What is the reason you decided to be a drummer?

strumdrum

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I'm at the age where reflection sets in and am wondering why others became drummers? What was it that moved you? For me it was in the early 50's and the first time I heard Sing Sing Sing. I saw a clip of Gene Krupa and between his playing and that tune, I was hooked. I got to play it in the high school stage band and on black and white TV! The director was a WWII vet, a boxer and a drummer. A great guy who opened many doors for me.

What's your story?
 

atomicmorganic

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Strumdrum said:
I'm at the age where reflection sets in and am wondering why others became drummers? What was it that moved you? For me it was in the early 50's and the first time I heard Sing Sing Sing. I saw a clip of Gene Krupa and between his playing and that tune, I was hooked. I got to play it in the high school stage band and on black and white TV! The director was a WWII vet, a boxer and a drummer. A great guy who opened many doors for me.

What's your story?
Similar story. My uncle was a drummer, and when he saw my interest, he took me over to the record player and put on "Sing, Sing, Sing. From that moment on, I was a drummer. Played for a living for 50 years. Thanks Gene! And Uncle Hersh.
 

DanRH

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The Beatles! Back in '64 I saw them on Ed Sullivan and they changed my life.
 

bigbonzo

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When I was in fourth grade, my mom said, "what instrument to you want to play?". Without thinking, I said "drums"! She then started taking me to lessons. The rest, as they say, is history.

Good thing too, as I'm nearly tone deaf. Who knew?
 

mcjaco

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My younger sister was taking piano lessons. Each week I had to tag along and sit in the front half of the music store during the lessons. My Mom looked at me one day and said, "this is silly, you should learn an instrument too, as long as we're here."

I met the drum instructor there, and as bigbonzo just said, "the rest is history." That was way back in 3rd grade.....
 

drumbum91

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My dad always had bands when I was growing up and I was mesmerized by the drummer. He took me under his wing and left his drums for me to bang on. My parents never once flinched when I played the drums and encouraged me more than they'll ever know. I have been picking up the guitar a lot lately and it turns out my dad (guitar player now) was an avid drummer before picking up the guitar. I'll never stop playing drums but it's a cool tid bit because I am at the age where he decided to switch!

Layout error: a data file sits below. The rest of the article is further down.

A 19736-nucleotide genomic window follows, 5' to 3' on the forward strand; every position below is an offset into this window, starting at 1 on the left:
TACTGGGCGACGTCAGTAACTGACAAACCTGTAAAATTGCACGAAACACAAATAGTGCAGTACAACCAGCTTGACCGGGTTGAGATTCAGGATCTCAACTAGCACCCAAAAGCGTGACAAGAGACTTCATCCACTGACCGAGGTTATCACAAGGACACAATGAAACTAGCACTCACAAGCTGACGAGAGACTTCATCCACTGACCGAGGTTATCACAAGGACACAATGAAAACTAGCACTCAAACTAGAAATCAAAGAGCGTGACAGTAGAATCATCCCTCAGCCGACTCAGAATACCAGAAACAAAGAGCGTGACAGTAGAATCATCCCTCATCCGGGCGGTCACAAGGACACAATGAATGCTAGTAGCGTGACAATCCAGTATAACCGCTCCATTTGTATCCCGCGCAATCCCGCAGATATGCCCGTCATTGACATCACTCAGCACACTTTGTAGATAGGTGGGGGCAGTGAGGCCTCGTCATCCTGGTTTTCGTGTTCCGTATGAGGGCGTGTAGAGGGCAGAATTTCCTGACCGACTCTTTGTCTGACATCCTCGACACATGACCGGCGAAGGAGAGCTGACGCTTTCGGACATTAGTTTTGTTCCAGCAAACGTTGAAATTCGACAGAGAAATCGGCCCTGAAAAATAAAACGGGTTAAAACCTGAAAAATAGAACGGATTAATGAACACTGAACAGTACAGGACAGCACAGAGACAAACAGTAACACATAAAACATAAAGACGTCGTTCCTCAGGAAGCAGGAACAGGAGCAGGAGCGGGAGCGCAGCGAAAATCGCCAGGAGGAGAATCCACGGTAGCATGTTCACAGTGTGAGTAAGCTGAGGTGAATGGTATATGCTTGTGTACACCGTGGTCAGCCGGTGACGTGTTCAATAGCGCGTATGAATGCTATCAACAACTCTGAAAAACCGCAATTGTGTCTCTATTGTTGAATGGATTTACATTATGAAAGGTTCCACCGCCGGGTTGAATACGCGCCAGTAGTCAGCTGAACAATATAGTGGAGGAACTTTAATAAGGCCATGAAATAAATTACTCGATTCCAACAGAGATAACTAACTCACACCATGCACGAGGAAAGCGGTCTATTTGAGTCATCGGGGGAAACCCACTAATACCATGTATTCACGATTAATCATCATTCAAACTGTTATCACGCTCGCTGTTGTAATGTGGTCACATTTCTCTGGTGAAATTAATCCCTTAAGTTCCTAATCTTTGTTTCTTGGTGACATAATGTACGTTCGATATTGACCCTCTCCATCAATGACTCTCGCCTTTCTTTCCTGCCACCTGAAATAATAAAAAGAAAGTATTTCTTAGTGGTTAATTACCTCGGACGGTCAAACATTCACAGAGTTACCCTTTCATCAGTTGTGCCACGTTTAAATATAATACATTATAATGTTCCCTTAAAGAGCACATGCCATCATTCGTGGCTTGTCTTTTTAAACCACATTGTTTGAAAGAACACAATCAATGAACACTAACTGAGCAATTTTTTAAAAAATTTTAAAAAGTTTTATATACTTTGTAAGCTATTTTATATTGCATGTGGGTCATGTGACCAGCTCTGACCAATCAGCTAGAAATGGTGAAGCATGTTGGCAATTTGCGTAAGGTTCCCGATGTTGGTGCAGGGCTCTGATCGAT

Iandrumz

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My Dad was very well known and respected in Pipeband circles. Age 8 I went to the band hall of one of the bands he taught. I was going to be a Piper like my Dad. That lasted one night I ended up in the drum room and it has been drums ever since.
My Dad supported me all the way. Thanks Dad.
 

Rockin' Billy

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At 5 years old in 1964 my Mother had a Sandy Nelson album and I got a drum kit(you know w/the spring loaded kick pedal like a clothespin. : ) Had a tiger on front of the bass drum and kit was red) and played to it...at least I thought I was. ; ) Sister started dating a drummer in 1972 and I started taking lessons and been playing ever since.
 

Ickybaby

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For me is was 1/2 economics and 1/2 stereo-typing . I actually wanted to play the flute when the opportunity arose in 4th grade. My father said "I can't afford for my SON to play a flute" and he gave me a practice pad and a pair of sticks.

I never looked back.
 

Lorenzo1950

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Barry Lauder left his drums at my house, in the summer of 1965.
His band played at my house, unbeknownst to my parents or neighbors.
Boy did I get hell when mom got home from work.
Since Barry took his sticks with him, I had to use the handles of dull kitchen knives as sticks.
Later, in the fall, I bought the same drum set and Barry bought a set of Kent drums.
 

dcrigger